I decided to fly from Finland to Sweden, and it couldn’t go without an adventure. The lane was low cost, and my backpack didn’t fit into hand baggage at all
“You need to pay 50 euro for the baggage to the ticket office, and then come back for the ticket,” the airport clerk told me happily.
“What dimensions must the hand baggage have?”
“It must fit into this box.”
There was a compact plastic box in front of me.
After deciding that I need all the money I have, I went to dress up. I took my sleeping bag out of the backpack and folded it down into a separate bag, then I put on my voluminous fleece coat and run my fingers through the rest of my belongings. I drew the straps tighter and pressed the top lid closer to the backpack. It turned out not bad at all.
I already wrote about education for children with hearing loss in Helsinki (Finland), when I was there in May. You can see my notes here.
It’s worth reminding you that there is no school for deaf children in Helsinki. It was disbanded several years ago, and now there are only special classes for children with hearing loss at an ordinary school. So, the children are partially integrated. Despite these children being in separate classes and having special program, all of the students are together at breaks, festivities and tours.
I probably won’t write about Finland a lot for the second time. Little has changed there since May.) However, at least it didn’t snow there this time!
It rained instead. But I like Helsinki anyway. There’s almost nothing interesting there on the main streets, but turn to back alleys and you’ll certainly come across an incredibly beautiful music shop with vinyls, a small library, where you can sit for hours, or a Chinese restaurant, where you’ll be the only and the most honorable guest.
During the first trip, I could only learn a little about schools for children with hearing loss, because I had to go back to Russia. In Helsinki, the last school for deaf children was closed around 10 years ago, as they decided that children with hearing loss are better off studying with their peers who hear well. So, we are talking about integration of children with hearing loss into the environment of their peers who hear well. Nowadays, we hear the words “integration” and “inclusion” more and more often. I would like to explain the major difference. Both terms imply different involvement of a child with limited health capacities (“a child with limited health capacities” is an official term in Russia) in the education system. Integration presupposes that a child with disability is integrated into the environment of ordinary peers, and studies and develops according to the standard requirements. In other words, we just place a special child from a special institution to an ordinary one, and he or she studies there. During integration, A CHILD WITH LIMITED HEALTH CAPACITIES ADAPTS TO THE REQUIREMENTS OF THE ENVIRONMENT.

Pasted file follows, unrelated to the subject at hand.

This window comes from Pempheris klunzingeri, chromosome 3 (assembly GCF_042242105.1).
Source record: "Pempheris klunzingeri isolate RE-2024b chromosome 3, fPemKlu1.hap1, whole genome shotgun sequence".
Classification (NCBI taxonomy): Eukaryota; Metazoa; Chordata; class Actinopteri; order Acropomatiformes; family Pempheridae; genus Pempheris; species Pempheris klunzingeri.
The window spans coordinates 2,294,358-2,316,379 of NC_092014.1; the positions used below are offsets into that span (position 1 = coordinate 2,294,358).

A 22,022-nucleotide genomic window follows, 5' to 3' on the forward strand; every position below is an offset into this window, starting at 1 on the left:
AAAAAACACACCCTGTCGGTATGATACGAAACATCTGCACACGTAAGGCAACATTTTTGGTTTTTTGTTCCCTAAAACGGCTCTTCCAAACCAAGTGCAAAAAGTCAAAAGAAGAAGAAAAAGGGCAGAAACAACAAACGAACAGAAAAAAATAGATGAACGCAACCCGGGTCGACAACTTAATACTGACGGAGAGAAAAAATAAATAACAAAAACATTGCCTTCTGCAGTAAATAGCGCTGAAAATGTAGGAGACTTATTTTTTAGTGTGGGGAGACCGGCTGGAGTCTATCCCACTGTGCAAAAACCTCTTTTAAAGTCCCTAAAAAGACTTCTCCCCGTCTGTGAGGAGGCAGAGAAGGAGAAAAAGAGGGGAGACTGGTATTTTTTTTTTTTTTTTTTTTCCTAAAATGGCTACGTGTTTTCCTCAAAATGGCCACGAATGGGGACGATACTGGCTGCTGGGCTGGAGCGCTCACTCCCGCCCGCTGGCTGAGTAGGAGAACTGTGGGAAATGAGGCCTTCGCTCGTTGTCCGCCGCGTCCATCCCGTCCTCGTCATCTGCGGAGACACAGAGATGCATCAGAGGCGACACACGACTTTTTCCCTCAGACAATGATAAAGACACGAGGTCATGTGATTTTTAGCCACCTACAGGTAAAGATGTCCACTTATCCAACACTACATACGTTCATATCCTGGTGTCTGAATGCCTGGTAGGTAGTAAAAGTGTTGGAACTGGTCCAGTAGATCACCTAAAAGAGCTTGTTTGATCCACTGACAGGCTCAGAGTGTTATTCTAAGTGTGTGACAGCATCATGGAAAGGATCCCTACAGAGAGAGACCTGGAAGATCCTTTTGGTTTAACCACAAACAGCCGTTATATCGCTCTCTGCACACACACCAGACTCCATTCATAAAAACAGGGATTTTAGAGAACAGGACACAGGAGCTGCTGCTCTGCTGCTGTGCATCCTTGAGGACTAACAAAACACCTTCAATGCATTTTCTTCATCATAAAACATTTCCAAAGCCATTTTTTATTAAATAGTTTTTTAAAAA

Integration can be different.
Full integration: a child with limited health capacities constantly studies with ordinary peers and constantly spends out-of-school time with them;
Non-full integration: a child with limited health capacities studies with ordinary peers and spends most of his or her out-of-school time with them;
Partial integration: a child with limited health capacities spends only a part of his or her school and out-of-school time with ordinary peers;
Occasional integration: a child with limited health capacities is only united with ordinary peers on special events and festivities. The purpose of this kind of integration is to organize at least minimum interaction between children.
As for inclusion, it implies acceptance of each child’s personality, and the studies are organized so that all educational needs of the child are satisfied. An individual study program is created. Thus, inclusion presupposes that THE ENVIRONMENT ADAPTS TO THE NEEDS OF A CHILD WITH LIMITED HEALTH CAPACITIES. Thus, we can consider inclusive education more humane. And more advanced.
So, the last school for deaf children in Helsinki (Albert’s School) was disbanded and moved to a general education school. Thus, we can call it partial integration, as despite the fact that all the children study in one school, children with limited health capacities (in this case they are children with hearing loss) study in separate classes and interact with their peers who hear well only on walks, special events and festivities. Moreover, some lessons are held together. I managed to get to the school and talk to the director. She turned out to be very friendly, though she was utterly amazed by my visit. I couldn’t contact this school in advance, as Russian search engines didn’t give me any information even for a search in English. These were my acquaintances in Helsinki who helped me find this school through Finnish search engines, and even this took a lot of trouble. The school looks like in a traditional American movie: friendly children, light corridors, everywhere there are children’s handicraft, models, drawings, good repairs… The atmosphere is that of a festive day.
As I said before, children with hearing loss study in separate classes. They have one hearing teacher and two deaf ones. All the three speak Finnish and English excellently and write skillfully. As I had to return to Russia very quickly, I couldn’t observe the lessons, but now I’m corresponding with the school’s teachers, and I will surely let you know about the new information that I’ll be able to get! I will go back to this school during my future journey, in autumn.
The school’s name: Albertin koulu
Address: Finland, Helsinki, Viinenkuja, 6